This auto-generation masks an existential point. We crave people. I craved some sense of place (meaning people) since there was no real place for me in the place I came from. In our search for place we attach ourselves to identity as a way to find a common vocabulary, a way to find people, and mission accomplished, we usually find them. It takes nearly a decade (measuring for instance the average lifespan of a punk, anarchist, or vegan) for most of us to realize that the unity that we have in these synthetic identities isn’t real connection, place, or enough to fill the loss. Especially since these new programs don’t have the infrastructure to fake real they have yet formed significant militias, creches, or old age homes.

A new moral framework with the added benefit of the illusion of Real Human Life ™. It also is a fair restatement of many substantial critiques of “the subcultural” which is why I want to be clear that what I’m saying is not a dismissal of people who participate in (sub, anti, or counter)-culture. I get it and I’m not trying to distance myself from the need that contra-culture represents. Instead I am saying that I realize now that this need isn’t possible to fill, not with one synthetic identity or another, not with religion, not with family.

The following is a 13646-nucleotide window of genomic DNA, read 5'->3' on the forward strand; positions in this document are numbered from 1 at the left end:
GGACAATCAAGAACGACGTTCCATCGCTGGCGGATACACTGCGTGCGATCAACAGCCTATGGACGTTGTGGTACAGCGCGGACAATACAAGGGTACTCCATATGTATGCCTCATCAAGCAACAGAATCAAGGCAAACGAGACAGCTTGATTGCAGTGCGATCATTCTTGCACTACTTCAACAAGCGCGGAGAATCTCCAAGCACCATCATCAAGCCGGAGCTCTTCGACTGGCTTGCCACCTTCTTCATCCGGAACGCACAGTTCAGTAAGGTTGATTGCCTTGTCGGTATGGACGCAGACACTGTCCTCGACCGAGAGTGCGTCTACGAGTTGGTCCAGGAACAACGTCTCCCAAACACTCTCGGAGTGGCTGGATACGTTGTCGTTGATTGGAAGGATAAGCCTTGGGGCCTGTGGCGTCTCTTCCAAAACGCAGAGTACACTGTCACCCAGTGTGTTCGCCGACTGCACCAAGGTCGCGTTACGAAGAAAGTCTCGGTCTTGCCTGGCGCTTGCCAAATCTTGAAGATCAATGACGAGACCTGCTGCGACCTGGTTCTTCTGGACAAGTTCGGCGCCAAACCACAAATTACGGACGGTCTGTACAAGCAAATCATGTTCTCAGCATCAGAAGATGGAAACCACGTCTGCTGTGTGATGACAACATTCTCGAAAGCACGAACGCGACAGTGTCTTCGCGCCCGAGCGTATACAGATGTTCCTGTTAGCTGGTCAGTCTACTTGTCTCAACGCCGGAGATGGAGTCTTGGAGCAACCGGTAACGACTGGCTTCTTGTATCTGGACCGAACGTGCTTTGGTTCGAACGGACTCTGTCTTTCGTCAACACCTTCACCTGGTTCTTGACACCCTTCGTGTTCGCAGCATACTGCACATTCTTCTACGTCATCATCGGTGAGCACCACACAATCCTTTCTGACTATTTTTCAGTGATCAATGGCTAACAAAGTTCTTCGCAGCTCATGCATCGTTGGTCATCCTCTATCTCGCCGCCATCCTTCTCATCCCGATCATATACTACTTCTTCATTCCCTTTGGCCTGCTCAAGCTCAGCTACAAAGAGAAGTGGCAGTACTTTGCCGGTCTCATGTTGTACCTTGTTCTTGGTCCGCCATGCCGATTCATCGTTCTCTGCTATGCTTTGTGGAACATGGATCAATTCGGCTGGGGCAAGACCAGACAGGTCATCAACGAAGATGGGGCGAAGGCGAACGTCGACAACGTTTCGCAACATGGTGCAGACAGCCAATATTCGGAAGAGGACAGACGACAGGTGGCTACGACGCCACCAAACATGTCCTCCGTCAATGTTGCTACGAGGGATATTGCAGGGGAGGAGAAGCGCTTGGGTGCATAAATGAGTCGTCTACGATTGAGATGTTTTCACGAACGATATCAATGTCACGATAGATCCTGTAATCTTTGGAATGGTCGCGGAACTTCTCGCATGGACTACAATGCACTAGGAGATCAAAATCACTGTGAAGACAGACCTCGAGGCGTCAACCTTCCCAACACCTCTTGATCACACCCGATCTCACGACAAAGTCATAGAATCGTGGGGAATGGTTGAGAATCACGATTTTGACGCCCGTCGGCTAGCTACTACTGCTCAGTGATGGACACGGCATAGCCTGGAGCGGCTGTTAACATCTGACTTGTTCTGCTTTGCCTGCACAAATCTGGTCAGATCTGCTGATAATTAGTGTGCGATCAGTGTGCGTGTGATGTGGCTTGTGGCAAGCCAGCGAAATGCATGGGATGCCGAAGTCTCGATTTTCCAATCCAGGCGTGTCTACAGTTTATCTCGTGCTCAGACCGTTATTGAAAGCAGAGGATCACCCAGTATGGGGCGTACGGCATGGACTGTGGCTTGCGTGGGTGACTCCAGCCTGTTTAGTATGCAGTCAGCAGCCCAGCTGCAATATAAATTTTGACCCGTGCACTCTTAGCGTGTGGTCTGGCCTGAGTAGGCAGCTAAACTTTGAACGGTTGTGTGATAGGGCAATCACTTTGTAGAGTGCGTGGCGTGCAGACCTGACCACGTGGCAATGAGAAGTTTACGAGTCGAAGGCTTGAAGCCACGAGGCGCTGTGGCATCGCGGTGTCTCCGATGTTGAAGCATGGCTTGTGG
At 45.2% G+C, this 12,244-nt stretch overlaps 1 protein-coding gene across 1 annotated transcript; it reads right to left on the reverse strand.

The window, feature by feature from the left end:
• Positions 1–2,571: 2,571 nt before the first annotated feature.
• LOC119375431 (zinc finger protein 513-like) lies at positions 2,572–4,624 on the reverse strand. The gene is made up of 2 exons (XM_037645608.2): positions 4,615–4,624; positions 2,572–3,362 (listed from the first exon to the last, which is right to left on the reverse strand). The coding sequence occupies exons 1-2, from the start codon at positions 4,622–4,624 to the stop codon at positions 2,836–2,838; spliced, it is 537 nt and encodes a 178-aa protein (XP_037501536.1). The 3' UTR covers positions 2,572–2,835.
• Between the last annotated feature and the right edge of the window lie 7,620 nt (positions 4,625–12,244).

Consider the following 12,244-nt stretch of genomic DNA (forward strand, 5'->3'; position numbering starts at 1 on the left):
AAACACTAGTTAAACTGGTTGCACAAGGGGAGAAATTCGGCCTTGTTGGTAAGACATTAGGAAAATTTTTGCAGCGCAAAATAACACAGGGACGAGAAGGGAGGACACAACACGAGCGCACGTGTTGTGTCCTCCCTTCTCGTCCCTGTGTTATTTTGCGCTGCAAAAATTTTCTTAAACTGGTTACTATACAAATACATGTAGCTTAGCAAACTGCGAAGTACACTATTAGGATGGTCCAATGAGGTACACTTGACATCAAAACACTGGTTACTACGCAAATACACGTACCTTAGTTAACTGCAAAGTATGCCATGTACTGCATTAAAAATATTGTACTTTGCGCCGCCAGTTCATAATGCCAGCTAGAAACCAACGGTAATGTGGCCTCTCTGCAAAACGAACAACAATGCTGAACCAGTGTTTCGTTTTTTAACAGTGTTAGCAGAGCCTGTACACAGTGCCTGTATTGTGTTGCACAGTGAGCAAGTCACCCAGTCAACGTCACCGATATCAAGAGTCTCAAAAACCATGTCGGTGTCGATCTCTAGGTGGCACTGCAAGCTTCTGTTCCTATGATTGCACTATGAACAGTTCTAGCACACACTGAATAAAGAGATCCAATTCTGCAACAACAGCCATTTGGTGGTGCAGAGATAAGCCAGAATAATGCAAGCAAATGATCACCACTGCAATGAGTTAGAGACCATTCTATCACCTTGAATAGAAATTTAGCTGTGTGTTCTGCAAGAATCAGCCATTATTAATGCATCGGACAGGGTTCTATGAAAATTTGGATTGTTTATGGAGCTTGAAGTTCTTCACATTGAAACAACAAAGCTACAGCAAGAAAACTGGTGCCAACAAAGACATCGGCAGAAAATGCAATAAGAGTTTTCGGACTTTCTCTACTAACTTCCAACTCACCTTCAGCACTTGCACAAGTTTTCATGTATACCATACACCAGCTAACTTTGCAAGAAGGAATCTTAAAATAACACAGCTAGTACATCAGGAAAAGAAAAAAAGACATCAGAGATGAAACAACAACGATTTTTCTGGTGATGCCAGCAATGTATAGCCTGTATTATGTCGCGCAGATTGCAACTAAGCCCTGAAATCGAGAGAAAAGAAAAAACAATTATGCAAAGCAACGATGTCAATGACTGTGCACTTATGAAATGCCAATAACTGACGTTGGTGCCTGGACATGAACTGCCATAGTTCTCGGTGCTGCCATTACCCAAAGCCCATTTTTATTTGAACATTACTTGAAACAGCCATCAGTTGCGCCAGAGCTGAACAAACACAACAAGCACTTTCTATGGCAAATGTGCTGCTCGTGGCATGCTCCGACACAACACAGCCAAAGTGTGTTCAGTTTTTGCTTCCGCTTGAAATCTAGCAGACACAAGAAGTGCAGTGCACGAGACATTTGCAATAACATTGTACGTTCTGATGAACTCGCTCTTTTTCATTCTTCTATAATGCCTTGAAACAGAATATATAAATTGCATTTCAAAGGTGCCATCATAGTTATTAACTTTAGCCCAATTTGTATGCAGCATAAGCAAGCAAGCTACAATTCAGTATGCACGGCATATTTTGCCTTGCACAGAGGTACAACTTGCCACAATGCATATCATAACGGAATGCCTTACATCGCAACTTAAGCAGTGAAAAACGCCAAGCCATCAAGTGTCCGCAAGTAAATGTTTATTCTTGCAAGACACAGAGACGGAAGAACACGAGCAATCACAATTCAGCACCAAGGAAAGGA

This means that while I still have some connection with my contra-cultural past it is entirely on the level of liking the same music, sharing a preference for good food, and liking the same books. I am no longer set of terms but something else… perhaps just another person whose frustration with the language and so many of the people I have met along the way has just grown stale.

How I would rather put it is that the new post-secular religions haven’t improved on the source material in a significant way and draw far more from it than they would like to believe. Veganism isn’t going to change the world, end animal suffering, or much of anything at all except fill a different set of people’s pockets. DIY hasn’t made people particularly engaged with their own life, hasn’t slowed down the flow of products from China, and done much of anything except fill a different set of people’s pockets. Anarchist hasn’t created much anarchy.

So here we are, left in the rubble of Christianity. Anarchists have, by and large, avoided religion as a topic for criticism for the past 50 years out of some misguided tolerance but this has been a mistake. Religion, in the form of morality and Christianity, absolutely frames us. Our counter-cultures, our radical politics, our missionary zeal and our acts of contrition are all fruits of a poisoned tree. In the past I have called this tree European thought, but that is perhaps too abstract to be helpful. Perhaps this rant against religion and the way that it permeated everything that we believe is a little bit more grounded, but probably not.